Visiting Sant’ Apollinare Nuovo in Ravenna

Sant’ Apollinare Nuovo was built by Theodoric in the early 6th century as a church for his nearby palace. Originally dedicated to St Martin of Tours, it changed its names several times, before being dedicated to St Apollinaris when his remains were moved here from Classe in the 9th century.

Apart from its bell tower it is externally an ugly church. But inside it is quite a different story, the clerestory windows and high Greek marble columns give it a sense of spaciousness and airiness. Unfortunately, when we visited it was the day for dusting the mosaics, making it a challenge at times to avoid the men at work.

The mosaics are high up on the walls on either side of the nave and consist of three levels. The first level depicts female martyrs on the left of the nave and male martyrs on the the right. The clerestory level depicts saints and Apostles, and the top layer illustrates scenes from the life of Christ.

The female martyrs on the left hand side are shown leaving Classe (Ravenna’s port on the Adriatic), depicted as a fortified imperial city.

Each holding a martyr’s crown and separated from each other by a date palm, the martyrs form a long procession heading in the direction of the altar. Curiously, their faces look look almost identical:

The processions culminates with the Three Magi carrying their gifts: their figures, bending in hommage, a dramatic contrast to the static procession of martyrs:

The Magi are clearly differentiated in their features and their clothing, as well as by their gifts. I have read somewhere that this may be the first time they are named in Christian art. One curious aspect is the bright Phrygian bonnets they are wearing. Drawings over 300 years ago show them wearing crowns and it is thought that for some reason these were replaced when the mosaics were renovated in the 19th century.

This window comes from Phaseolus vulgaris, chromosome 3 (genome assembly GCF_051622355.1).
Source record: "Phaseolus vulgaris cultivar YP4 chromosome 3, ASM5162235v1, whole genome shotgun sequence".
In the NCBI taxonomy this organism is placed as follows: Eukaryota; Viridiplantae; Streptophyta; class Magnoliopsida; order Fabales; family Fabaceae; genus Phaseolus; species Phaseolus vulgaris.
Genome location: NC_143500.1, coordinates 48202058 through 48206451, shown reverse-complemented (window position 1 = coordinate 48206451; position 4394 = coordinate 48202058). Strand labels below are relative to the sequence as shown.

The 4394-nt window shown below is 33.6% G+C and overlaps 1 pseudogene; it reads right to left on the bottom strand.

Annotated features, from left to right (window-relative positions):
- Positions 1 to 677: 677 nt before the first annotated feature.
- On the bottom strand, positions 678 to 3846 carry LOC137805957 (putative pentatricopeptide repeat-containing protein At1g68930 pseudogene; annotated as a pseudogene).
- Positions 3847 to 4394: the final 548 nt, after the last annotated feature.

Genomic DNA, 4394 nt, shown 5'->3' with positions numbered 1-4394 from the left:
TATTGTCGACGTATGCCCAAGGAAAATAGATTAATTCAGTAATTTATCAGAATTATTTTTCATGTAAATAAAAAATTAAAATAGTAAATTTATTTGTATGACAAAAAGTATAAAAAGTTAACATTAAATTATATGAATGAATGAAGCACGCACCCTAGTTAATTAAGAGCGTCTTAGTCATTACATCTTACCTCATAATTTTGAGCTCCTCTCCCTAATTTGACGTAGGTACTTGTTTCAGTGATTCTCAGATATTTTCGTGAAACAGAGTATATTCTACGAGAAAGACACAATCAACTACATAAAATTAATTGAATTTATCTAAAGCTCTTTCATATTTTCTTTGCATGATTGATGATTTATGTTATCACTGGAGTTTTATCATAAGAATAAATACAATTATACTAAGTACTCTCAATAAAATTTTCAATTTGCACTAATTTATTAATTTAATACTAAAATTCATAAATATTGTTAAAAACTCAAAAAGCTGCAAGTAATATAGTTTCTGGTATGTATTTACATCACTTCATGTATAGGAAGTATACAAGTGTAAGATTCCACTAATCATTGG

The focus of the procession is the enthroned Mother of God with an infant Christ, flanked on either side by two Archangels. Her hand is raised in blessing.

Paralleling this scene on the opposite wall is an enthroned Christ, also flanked on either side by two Archangels:

The procession of male martyrs making its way towards Christ is headed by St Martin, highlighted by his purple robe:

Interestingly, the male martyrs are much more clearly differentiated in their facial features and not just in terms of whether they are bearded or clean shaven:

The starting point for this procession is not Classe, but what was originally Theodoric’s Palace. Originally the mosaic probably showed Theodoric’s court, but some time after the Byzantine capture of the city in 540 this was covered over:

Bizarrely you can still see various hands and arms that were part of the original mosaic reaching round the columns :

Here are some examples of the mosaics on the 2nd and 3rd levels:

<p value="<amp-fit-text layout="fixed-height" min-font-size="6" max-font-size="72" height="80">Finally, on the west wall an excellent depiction of Justinian:Finally, on the west wall an excellent depiction of Justinian:

The Arian Baptistry in Ravenna

The Arian Baptistry is a small building in a courtyard near the Church of the Holy Spirit in Ravenna. It was built in the early 6th century by Theodoric, King of the Ostrogoths who made Ravenna his capital after conquering much of Italy.

At one time the the whole of the interior must have been decorated with mosaics and frescoes. Many tons of tesserae were found underneath the baptistry after damage to the building during the last war. Today though the only part of the interior that is decorated is the dome and it is truly magnificent.